If you’ve managed to turn new customers into repeat customers, you’ll want to ensure that this repeat isn’t a one-off, and that people actively buy again on a regular basis. The solution? A repeat customer campaign.

Because this customer segment is so vital to increasing customer LTV, we want them to feel valued and important to our brand. Again, this campaign should be personalized to your brand, but some emails commonly included are:

Email 1: Thank you email

This is the one must-have on this list. You’re thanking them not just for a single purchase, but for being a loyal customer and a champion of your brand.

Email 2: Referral/Loyalty/VIP Program Email

Loyal repeat customers don’t just boost customer LTV, they can help also boost customer AOV. Introducing a loyalty program for your customers can be a fantastic way to show them that you value them while giving them access to exclusive offers, content, and events that encourage them to purchase more.

Email 3: Replenishment/Reorder Email

One of the best ways to guarantee repeat purchases is to remind the customer that it’s time to buy again. Use customer data to measure the average length between orders, and send an email that reminds customers to repurchase around this time. If you want to boost sales further, a small discount can also be used to motivate customers.

Email 4: Birthday/Anniversary Email

An easy win for creating highly personalized content is to send birthday or anniversary emails to your customers. Send a celebratory email to your customers on the day with a small discount as a token of thanks.

Email 5: Exclusive Access Email

Give your most loyal customers a reason to stay by providing them with exclusive content, invites to VIP events, and early access to new products. They will love feeling like members of the elite group!

Re-Engagement Campaign

Sometimes, customers might have made a purchase recently enough to be considered active, but long enough ago that you’re at the risk of falling off their radar. A re-engagement sequence can pop your brand back on their radar and encourage them to buy again.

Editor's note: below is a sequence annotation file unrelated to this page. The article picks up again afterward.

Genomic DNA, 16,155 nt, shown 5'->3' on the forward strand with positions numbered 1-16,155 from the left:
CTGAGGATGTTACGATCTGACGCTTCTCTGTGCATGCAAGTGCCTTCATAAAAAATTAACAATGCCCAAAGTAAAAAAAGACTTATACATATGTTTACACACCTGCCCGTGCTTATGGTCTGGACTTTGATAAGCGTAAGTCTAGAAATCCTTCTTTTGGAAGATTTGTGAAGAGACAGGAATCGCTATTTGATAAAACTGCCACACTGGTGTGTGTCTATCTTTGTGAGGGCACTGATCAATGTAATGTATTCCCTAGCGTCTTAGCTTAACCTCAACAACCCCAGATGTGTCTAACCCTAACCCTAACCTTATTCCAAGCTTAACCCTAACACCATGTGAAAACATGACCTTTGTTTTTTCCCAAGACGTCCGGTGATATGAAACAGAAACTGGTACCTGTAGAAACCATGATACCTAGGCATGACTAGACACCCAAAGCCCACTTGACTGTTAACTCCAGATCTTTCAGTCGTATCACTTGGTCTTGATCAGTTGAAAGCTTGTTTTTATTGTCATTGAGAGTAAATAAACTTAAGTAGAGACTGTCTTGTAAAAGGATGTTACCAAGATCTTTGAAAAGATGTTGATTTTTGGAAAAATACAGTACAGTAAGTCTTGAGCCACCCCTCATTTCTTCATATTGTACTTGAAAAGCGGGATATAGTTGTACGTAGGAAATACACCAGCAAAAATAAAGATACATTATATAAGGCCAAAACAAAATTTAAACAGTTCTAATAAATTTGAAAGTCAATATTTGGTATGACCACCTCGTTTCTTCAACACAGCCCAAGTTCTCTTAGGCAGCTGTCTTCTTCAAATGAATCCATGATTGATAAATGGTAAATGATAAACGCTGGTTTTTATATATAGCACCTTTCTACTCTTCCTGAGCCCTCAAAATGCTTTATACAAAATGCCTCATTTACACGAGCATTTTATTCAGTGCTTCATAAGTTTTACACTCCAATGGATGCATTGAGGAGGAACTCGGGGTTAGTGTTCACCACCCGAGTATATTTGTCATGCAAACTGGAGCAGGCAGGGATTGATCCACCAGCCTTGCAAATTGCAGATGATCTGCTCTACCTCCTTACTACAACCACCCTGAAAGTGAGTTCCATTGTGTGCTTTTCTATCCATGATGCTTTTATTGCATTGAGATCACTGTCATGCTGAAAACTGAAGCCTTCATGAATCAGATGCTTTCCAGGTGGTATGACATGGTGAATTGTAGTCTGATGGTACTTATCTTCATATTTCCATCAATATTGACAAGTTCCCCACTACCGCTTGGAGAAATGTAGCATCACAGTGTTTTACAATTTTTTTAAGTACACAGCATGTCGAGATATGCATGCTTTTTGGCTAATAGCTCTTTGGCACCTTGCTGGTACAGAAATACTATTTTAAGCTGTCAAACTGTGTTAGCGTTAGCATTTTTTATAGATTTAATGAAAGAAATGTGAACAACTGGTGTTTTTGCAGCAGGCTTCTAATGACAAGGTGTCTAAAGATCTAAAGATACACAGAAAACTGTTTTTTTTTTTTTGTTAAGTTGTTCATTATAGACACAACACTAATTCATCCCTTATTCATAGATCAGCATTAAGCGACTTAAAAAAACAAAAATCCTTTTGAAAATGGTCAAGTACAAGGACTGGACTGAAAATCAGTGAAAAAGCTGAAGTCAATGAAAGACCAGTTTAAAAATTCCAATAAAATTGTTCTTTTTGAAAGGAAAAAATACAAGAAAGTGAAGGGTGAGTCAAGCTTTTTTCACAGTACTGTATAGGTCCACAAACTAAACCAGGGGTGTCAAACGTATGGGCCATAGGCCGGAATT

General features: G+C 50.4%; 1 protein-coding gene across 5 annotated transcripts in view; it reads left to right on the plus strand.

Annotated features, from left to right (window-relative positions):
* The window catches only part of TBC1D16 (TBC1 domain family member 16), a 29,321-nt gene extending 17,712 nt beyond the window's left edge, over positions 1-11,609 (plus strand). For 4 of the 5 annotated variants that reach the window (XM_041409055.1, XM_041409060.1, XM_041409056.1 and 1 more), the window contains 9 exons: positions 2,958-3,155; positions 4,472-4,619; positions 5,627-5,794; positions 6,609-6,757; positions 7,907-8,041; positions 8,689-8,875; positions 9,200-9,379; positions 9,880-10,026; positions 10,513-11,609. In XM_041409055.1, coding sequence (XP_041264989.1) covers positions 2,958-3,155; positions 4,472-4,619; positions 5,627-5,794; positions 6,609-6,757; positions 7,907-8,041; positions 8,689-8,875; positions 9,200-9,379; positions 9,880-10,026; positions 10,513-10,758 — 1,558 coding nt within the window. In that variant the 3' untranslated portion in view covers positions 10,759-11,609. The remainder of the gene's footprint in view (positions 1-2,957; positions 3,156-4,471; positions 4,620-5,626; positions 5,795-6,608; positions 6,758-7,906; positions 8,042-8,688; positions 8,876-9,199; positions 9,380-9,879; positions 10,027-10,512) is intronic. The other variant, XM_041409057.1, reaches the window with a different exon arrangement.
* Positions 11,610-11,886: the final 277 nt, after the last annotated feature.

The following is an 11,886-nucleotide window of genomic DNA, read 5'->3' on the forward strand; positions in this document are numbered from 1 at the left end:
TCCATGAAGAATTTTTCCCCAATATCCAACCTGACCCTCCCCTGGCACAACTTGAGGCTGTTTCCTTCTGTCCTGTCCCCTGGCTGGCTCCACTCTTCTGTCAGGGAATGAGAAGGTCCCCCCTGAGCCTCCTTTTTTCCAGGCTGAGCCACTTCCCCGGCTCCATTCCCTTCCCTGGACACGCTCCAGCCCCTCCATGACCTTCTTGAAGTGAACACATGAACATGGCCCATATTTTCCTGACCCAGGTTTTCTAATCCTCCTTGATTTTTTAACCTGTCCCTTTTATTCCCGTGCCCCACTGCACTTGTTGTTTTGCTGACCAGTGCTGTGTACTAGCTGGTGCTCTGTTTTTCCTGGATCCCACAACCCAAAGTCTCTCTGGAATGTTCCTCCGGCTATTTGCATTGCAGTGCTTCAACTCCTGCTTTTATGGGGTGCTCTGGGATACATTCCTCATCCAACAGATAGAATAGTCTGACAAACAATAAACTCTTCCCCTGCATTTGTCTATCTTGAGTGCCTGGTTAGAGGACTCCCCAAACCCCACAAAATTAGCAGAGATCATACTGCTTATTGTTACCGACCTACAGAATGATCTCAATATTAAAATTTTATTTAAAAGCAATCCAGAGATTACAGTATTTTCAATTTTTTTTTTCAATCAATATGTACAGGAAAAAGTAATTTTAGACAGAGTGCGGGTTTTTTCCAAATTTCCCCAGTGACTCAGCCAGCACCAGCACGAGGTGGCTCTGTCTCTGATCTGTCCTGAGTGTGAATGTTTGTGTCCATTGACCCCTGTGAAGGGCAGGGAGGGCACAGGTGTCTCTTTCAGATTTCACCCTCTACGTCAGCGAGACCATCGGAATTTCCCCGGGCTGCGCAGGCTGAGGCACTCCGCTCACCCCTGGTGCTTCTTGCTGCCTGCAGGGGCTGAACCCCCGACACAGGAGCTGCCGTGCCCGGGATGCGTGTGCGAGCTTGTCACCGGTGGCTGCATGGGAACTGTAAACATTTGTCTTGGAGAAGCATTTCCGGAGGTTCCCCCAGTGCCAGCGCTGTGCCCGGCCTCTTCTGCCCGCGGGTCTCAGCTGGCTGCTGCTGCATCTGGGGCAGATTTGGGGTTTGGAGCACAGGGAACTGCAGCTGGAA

There are three key emails that you’ll want to include in your re-engagement sequence:

Email 1: Initial reach out

This email aims to get you back on the customer's radar, so ensure you remind the customer of their previous purchases so it doesn’t feel like your message is coming out of the blue. If you sell products that are replaceable and consumable (such as food or skincare), you’ll likely start this sequence with a replenishment email. However, for items that aren’t replaceable (such as clothing), you can send an up/cross-sell email that presents related products personalized for the customer.

Email 2: One month reach out

If your customer hasn’t bought again after one month, reach out again with another email. The aim of this email is to overcome buyer rejections, so if you have an understanding of what these commonly are, ensure they’re addressed in the email. However, the tone of the email shouldn’t be salesy. It should overcome the rejections by reminding the customer of what makes your brand unique, with recent updates and content, or even a small discount offer.

Email 3: Two month reach out

If another month passes and your customer still hasn’t repurchased, you’ll want to reach out to them one final time before they’re considered lost. Unlike your pervious email, the tone of this email should be heavily promotional. It should include offers and discounts that are personalized to them and based off their previous purchases with you.

Win-back Campaign

If a customer is considered lost, you can attempt to win them back with a win-back campaign. If the customer does not respond to these emails, you should consider removing them from your mailing list.

This sequence usually consists of four emails:

Email 1: The “miss you”

This email is like reaching out to an old friend and asking for a coffee date. Sent as soon as the customer is deemed lost, it’s friendly, warm, and contains a small discount. Simply, you’re checking in on the customer and letting them know that you’ve missed them.